Teacher Shortages Bring To Mind The Saying ‘Necessity Is The Mother Of Invention’
Don't Just Do Zoom-in-a-Room; Treat It as an Opportunity to Innovate
“Fueled by teacher shortages,” we’re told in a recent article in The74, “Zoom-in-a-Room” is making a comeback.
If this is the case, although it’s better than the alternative—no teacher at all—it’s also a missed opportunity for deeper innovation.
As reporter Linda Jacobson noted in the article, online learning has long been used in schools for subjects they couldn’t otherwise offer. She cited A.P. Calculus and Latin as examples. But even courses we think of as fundamental—physics, for example—have long been glaring areas where schools haven’t had qualified teachers. As I wrote nearly a decade ago, “less than two-thirds of high schools–63%–offer physics. Only about half of high schools offer calculus. Among high schools that serve large percentages of African-American and Latino students, one in four don’t offer Algebra II, and one in three don’t offer chemistry.”
According to Jacobsen, “as districts struggle to fill teaching vacancies, they are increasingly turning to companies like Proximity to teach core subjects.” The practice is one in which the teacher of record delivers whole-class learning virtually, and an in-person monitor—often a substitute teacher—tracks behavior and ensures students do their work.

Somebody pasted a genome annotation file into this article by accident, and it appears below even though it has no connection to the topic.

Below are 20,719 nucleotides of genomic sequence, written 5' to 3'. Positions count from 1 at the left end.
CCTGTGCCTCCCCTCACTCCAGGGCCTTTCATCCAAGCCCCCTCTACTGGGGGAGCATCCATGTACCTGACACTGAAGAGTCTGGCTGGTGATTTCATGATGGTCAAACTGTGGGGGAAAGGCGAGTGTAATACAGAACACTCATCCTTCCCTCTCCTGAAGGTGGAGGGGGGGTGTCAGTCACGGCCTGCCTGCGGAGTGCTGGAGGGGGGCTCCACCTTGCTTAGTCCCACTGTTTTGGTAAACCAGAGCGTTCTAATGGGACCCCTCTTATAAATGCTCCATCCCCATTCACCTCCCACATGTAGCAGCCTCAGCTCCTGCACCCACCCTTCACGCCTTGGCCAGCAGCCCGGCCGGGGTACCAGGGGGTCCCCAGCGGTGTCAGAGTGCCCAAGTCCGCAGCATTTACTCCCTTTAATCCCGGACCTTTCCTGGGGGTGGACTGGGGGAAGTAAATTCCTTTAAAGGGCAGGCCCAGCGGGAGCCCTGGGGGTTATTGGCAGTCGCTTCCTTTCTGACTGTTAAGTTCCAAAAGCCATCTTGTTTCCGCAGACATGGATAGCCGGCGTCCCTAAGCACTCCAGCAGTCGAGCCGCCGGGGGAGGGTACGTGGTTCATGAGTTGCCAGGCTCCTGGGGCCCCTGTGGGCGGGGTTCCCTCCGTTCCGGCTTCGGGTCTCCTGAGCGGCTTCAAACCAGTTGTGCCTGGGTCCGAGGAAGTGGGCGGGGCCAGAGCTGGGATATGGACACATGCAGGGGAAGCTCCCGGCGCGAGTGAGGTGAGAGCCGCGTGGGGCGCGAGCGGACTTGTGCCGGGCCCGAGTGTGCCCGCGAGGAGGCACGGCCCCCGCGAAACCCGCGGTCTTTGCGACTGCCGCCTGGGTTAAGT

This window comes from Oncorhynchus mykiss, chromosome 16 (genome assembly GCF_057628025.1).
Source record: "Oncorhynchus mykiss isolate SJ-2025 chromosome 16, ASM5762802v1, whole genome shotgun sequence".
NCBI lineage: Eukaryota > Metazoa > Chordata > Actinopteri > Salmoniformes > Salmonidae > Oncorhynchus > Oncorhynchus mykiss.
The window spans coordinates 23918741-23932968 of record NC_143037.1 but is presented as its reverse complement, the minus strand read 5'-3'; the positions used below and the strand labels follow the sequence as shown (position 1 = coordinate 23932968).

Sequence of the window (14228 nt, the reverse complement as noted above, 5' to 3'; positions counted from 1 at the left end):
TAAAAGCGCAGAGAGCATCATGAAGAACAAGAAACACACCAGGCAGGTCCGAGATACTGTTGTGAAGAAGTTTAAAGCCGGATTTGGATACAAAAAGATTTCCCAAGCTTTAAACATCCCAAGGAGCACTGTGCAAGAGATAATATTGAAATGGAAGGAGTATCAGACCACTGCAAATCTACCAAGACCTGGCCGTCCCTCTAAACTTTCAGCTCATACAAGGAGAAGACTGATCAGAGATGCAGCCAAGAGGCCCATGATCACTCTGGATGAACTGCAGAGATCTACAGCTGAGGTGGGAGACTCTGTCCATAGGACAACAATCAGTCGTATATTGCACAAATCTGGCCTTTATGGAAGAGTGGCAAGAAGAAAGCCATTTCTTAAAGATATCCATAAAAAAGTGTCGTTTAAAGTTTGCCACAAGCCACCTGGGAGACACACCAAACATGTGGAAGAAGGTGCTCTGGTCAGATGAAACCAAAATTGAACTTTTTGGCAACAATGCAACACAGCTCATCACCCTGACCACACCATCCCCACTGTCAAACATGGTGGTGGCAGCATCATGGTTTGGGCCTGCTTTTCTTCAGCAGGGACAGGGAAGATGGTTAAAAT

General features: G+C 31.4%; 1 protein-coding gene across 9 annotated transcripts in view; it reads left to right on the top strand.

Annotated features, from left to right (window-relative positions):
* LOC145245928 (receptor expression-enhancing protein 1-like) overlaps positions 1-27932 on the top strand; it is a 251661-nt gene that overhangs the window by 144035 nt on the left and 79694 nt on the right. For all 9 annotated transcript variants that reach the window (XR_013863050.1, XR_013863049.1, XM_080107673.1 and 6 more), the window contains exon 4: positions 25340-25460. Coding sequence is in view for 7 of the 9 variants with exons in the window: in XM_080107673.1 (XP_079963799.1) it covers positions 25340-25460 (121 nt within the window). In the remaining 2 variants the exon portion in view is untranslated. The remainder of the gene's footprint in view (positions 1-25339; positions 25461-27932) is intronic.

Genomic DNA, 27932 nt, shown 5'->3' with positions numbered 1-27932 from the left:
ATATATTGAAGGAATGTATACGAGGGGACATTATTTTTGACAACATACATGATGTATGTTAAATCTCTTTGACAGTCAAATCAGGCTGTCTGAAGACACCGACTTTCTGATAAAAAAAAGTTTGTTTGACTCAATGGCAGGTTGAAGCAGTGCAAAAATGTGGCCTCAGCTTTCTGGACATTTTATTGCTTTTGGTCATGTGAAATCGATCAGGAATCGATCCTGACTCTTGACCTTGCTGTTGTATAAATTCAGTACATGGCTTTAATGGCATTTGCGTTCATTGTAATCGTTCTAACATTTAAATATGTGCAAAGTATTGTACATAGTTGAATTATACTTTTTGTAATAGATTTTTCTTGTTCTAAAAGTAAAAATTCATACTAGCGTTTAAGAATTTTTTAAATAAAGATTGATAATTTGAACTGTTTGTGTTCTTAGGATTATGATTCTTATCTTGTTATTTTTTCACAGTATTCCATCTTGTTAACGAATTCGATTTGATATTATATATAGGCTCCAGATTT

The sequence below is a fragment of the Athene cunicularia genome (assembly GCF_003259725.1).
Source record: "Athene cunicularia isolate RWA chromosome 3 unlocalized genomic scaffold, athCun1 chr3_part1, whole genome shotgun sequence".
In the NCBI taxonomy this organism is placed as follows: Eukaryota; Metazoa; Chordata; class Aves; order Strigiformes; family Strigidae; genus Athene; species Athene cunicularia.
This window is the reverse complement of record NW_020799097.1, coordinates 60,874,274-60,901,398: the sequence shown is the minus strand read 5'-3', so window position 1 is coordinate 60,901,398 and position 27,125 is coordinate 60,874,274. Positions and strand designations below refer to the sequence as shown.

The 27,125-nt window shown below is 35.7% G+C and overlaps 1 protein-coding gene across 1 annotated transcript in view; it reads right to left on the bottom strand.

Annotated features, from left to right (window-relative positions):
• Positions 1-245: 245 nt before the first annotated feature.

In some ways, this use of online learning could be a classic case of a disruptive innovation, which begins as a primitive innovation. As a result, disruptive innovations typically start by serving areas of nonconsumption—where the alternative is nothing at all. By outperforming this alternative, disruptive innovations can take root and improve over time until they take over.
Back in 2008 when we published Disrupting Class, we suggested that teacher shortages could represent a significant area of nonconsumption into which online learning could make its mark and begin to transform classrooms from monolithic, one-size-fits-none environments to student-centered ones that customized for the individual needs of each and every learner.
But for this to occur, the use of online learning shouldn’t just be to pipe in a virtual teacher that delivers more one-size-fits-none, whole-group instruction. It would seem that there’s not a lot of room for improvement in that model.